Short bouts of stress can cause an increase in your heart rate, but prolonged stress can cause it to be permanent. Elevated heart rates cause an increase in blood pressure. Increased heart rates and blood pressure have been directly linked to a rise in risk for cardiovascular disease.
Stress not only has a direct effect on your body, but it also has indirect effects as well. When people are stressed, they have a tendency to eat poorly. This is usually either for comfort or convenience, but either way, a spike in fast and fried food isn’t good for the heart. Stressed individuals are also more likely to have trouble getting a full night’s sleep. Even though doctors aren’t entirely sure why, sleeplessness has been directly linked to heart health and cardiovascular disease as well.
Finally, there are other bad habits that people tend to pick up when they’re stressed. Vices like smoking and excessive drinking are much more common in people who are under high levels of chronic stress.
The pandemic has introduced a huge number of stressors into our lives. Obviously, the fear of yourself or loved ones falling ill is significant. Especially if you or they fall into an immunocompromised category that is at additional risk. But there is a lot more to pandemic stress than just concern for one’s physical health.
The isolation that comes from quarantine is affecting people’s mental health as well. 1 in 7 adults in the U.S. reported feeling lonely in April of 2020, which is a 25% increase over 2019.
Then there are the financial stressors. Virtually everyone had their job affected in some way during the pandemic. Many people lost their jobs, others were furloughed, and essential workers had to keep showing up, putting their own health and safety on the line. The most fortunate among us were able to begin working from home, but even that came with the stress of adjusting to a whole new routine and managing both work and family at the same time.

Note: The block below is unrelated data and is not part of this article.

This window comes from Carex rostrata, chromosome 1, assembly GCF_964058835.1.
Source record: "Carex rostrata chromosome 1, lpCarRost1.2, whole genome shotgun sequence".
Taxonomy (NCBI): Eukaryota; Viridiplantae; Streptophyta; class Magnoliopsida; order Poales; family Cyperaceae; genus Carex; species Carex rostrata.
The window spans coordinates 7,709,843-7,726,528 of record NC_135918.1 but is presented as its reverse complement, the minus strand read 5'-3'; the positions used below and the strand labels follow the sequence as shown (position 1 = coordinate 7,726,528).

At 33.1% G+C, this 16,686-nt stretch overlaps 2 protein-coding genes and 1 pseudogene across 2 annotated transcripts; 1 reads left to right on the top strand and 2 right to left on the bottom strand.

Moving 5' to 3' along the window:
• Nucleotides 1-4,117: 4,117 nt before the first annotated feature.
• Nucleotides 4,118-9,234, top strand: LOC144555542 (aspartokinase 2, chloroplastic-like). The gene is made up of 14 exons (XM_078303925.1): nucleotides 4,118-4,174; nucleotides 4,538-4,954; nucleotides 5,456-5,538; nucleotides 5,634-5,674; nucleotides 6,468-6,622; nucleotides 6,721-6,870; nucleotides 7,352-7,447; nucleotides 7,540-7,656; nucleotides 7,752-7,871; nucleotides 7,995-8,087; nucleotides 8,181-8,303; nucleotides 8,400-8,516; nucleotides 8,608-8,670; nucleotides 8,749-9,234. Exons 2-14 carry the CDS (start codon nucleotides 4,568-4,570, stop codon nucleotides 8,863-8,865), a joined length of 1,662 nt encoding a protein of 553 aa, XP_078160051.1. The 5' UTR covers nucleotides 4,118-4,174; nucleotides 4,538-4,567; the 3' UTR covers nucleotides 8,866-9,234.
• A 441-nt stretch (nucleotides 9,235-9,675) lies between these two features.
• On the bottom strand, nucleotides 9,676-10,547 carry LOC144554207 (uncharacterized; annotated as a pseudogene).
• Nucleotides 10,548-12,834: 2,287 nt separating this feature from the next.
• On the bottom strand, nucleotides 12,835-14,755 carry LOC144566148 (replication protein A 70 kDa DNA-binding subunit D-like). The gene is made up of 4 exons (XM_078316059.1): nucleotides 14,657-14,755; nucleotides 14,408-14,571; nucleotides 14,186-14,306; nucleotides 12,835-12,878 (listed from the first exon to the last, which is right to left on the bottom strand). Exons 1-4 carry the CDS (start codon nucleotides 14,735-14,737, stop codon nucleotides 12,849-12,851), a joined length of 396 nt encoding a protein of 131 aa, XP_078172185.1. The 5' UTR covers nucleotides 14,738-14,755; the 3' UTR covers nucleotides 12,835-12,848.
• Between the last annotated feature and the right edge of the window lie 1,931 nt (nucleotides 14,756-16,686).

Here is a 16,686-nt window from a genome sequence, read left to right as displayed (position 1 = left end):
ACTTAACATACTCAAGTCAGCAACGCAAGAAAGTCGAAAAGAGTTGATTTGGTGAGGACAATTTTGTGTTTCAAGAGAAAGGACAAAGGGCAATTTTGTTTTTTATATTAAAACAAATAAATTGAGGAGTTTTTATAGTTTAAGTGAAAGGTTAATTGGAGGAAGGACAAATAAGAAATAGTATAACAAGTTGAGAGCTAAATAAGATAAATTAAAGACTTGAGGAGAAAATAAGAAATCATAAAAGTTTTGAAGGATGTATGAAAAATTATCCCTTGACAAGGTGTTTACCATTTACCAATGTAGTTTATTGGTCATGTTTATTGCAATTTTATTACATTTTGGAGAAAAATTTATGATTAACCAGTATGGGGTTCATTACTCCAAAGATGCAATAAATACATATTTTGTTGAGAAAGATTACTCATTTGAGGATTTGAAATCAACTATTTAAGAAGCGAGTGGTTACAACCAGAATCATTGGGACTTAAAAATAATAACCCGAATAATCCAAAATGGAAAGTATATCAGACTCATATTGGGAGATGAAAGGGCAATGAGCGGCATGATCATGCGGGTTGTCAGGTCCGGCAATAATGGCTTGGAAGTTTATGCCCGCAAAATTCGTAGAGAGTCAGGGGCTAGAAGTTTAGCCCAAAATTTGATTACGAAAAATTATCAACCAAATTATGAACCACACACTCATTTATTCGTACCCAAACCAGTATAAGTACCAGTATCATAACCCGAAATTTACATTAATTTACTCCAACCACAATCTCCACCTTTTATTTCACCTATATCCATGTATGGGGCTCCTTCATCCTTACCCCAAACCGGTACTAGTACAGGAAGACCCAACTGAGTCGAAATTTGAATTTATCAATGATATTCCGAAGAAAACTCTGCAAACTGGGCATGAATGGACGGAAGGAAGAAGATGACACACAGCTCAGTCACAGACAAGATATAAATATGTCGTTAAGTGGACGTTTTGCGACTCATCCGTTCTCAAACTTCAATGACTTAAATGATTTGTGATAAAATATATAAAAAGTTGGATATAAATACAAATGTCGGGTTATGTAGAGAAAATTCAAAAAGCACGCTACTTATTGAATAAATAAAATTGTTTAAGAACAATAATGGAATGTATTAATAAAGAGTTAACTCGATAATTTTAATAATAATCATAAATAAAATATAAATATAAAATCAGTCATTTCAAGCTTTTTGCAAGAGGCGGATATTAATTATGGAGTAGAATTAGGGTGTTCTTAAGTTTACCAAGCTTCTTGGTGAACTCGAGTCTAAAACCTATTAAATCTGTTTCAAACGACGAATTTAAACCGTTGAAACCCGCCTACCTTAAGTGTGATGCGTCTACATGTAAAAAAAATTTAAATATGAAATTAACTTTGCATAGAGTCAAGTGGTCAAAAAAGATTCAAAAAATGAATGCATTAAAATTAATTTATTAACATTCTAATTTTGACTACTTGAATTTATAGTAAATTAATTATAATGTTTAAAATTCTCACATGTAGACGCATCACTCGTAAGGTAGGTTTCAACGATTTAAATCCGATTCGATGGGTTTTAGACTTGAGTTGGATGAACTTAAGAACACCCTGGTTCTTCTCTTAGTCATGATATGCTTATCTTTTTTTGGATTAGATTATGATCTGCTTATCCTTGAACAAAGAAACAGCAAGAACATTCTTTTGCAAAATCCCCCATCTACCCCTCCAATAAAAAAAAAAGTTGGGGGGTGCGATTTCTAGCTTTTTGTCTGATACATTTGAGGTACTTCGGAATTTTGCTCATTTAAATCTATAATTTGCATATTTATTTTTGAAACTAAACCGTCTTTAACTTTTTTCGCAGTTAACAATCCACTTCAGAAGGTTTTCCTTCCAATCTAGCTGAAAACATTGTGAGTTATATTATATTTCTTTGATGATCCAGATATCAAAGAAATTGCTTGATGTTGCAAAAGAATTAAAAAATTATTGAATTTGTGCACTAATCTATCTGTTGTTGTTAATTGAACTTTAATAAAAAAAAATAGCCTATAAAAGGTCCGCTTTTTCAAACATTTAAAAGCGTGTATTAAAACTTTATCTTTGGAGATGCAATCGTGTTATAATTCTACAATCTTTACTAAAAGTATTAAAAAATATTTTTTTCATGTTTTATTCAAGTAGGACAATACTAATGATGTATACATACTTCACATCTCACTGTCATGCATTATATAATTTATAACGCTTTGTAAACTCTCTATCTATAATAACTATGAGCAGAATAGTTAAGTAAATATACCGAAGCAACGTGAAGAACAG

American politics have always been heated. However, this election has been much more combative than most. Watching a debate or just turning on the news can induce a significant amount of stress-related anger. And it turns out that anger could be a direct trigger for a heart attack. The AHA-owned journal Circulation found that for many people who suffered their first heart attack, they were suffering from elevated stress levels up to 30 minutes before.
The correlation between election and stress was brought to the public by Steven Stosny, PhD. He noted that prior to the 2016 election, people only engaged with politics when they turned on the evening news or deliberately watched a debate. But now everyone has a smartphone in their pocket and social media is constantly bombarded with political messages, with Facebook and Twitter being the two biggest culprits.
Election stress is even harder to deal with because it’s hard to find an outlet for it. Not only is political discussion everywhere, but it can bring even more stress into your life if you try and talk about it with friends and family. Those who agree with you politically are likely to be stressed about the same things as you. And if someone disagrees with you, the combative nature of today’s politics could make the situation even worse.
The first step in fighting stress is acknowledging it. Americans especially tend to bury their stress and not address it, which just makes it worse. You have to identify the stressors in your life before you can do anything about them.
For pandemic stress, it is important to stay connected with others. While this may be more difficult depending on where you live, technology offers some great ways to keep in touch with friends and family. Video chat like FaceTime is great for mental health, as physically seeing people you care about has a .
If the election is causing you stress, you have to make a conscious effort to limit your exposure to political arguments. This is easier said than done (especially if you are passionate about your political beliefs), but your long-term health has to be a priority. Use apps like Screen Time to minimize the amount of time you spend on social media and news sites that may be adversely affecting your mental health. If someone on your social media feed is particularly vocal, you can always mute them until the election is over.
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“Physical Activity and Anger or Emotional Upset as Triggers of Acute Myocardial Infarction.” Andrew Smyth, PhD; Martin O’ Donnell, PhD; Pablo Lamelas, MSc; Koon Teo, PhD; Sumathy Rangarajan, MsC, Salim Yusuf, PhD. American Heart Association Journals, 10/11/16